Trends In FPGA Verification Effort And Technology Adoption

Demand for FPGA verification engineers is increasing rapidly.


The more we know about the bigger picture, context, historical and projected trends, or simply how other people do the same thing we do, the more efficiently and successfully we can do our specific jobs. This perspective also informs the EDA industry in how to best assist and sustain the needs of the FPGA and ASIC engineering communities.

Providing this kind of information is the reason we conduct the worldwide Wilson Research Group Functional Verification Study every two years. A full report on our findings and analysis of the data are contained in two whitepapers presented by Siemens EDA, a part of Siemens Digital Industries Software. The highlights of these papers are presented in this publication as part of a four-part series on the Wilson Research Group 2020 study.

FPGAs have recently grown in complexity equal to many of today’s IC/ASIC designs. In this unbiased survey we quantify the impact of this growing complexity in terms of verification effectiveness and effort. In our first article, Verification Effectiveness in the Face of FPGA Complexity, we shared our findings on FPGA verification effectiveness. In this article, we will look deeper into FPGA trends pertaining to verification effort and verification technology adoption. We will close with some of our observations regarding various aspects of the FPGA market before turning to the ASIC market in the third and fourth articles.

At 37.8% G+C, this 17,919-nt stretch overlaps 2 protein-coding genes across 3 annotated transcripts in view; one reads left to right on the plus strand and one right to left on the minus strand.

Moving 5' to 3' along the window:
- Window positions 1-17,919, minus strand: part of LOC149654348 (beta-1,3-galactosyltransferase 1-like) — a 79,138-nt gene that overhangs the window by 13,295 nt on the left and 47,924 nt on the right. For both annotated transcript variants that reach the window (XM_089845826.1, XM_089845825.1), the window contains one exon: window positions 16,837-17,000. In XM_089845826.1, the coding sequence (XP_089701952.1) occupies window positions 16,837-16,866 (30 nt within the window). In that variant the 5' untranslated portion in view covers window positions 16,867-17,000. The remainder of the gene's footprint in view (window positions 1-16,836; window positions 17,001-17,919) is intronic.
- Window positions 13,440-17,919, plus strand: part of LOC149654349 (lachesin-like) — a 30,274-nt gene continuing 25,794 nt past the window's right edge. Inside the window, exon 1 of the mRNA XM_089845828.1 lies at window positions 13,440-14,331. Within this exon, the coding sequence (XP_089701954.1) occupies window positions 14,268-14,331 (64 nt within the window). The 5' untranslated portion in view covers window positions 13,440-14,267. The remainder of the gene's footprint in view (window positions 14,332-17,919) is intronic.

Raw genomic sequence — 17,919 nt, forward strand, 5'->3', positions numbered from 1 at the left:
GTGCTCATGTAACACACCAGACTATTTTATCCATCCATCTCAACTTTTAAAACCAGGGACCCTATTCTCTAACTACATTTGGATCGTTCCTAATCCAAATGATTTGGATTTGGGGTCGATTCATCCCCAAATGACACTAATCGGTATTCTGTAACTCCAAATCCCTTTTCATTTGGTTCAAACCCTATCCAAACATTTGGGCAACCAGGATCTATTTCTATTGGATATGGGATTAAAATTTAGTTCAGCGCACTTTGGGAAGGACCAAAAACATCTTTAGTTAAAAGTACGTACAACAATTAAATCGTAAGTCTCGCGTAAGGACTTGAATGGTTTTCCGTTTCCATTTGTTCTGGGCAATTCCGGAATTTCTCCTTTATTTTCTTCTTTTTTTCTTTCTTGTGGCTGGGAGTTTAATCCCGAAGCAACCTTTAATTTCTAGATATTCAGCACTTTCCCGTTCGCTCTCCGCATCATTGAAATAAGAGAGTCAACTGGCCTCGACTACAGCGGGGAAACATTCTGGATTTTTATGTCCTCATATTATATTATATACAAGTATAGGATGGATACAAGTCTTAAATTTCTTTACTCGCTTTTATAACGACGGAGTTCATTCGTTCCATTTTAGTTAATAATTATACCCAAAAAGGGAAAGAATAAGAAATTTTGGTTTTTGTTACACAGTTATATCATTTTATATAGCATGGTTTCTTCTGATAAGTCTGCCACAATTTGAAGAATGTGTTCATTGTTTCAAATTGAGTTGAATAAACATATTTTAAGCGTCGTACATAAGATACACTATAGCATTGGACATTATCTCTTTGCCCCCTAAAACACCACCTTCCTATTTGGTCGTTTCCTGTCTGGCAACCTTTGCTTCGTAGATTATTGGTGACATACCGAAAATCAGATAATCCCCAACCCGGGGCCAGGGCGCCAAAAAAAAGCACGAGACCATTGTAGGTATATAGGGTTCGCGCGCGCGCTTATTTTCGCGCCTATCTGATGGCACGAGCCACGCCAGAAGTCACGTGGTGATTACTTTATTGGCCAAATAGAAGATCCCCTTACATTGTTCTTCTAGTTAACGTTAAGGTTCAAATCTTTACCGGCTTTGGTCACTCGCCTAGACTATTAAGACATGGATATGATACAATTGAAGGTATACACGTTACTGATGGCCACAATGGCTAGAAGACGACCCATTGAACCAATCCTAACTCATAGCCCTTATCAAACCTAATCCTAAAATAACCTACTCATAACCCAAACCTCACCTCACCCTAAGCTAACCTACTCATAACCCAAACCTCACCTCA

Verification effort is high

There is no simple answer to the question, “How much effort was spent on verification in your last project?” To try to assess the effort spent in verification, let’s begin by looking at one data point: the total project time spent in verification.

Figure 1 shows the percentage of total FPGA project time spent in verification. You can see two extremes in this graph. In general, teams that spend very little time in verification are typically working on designs with a good deal of existing pre-verified design IP, which is integrated to create a new product. On the other extreme, projects that spend a significant amount of time in verification often have a high percentage of newly developed design IP that must be verified.

Fig. 1: Percentage of FPGA project time spent in verification.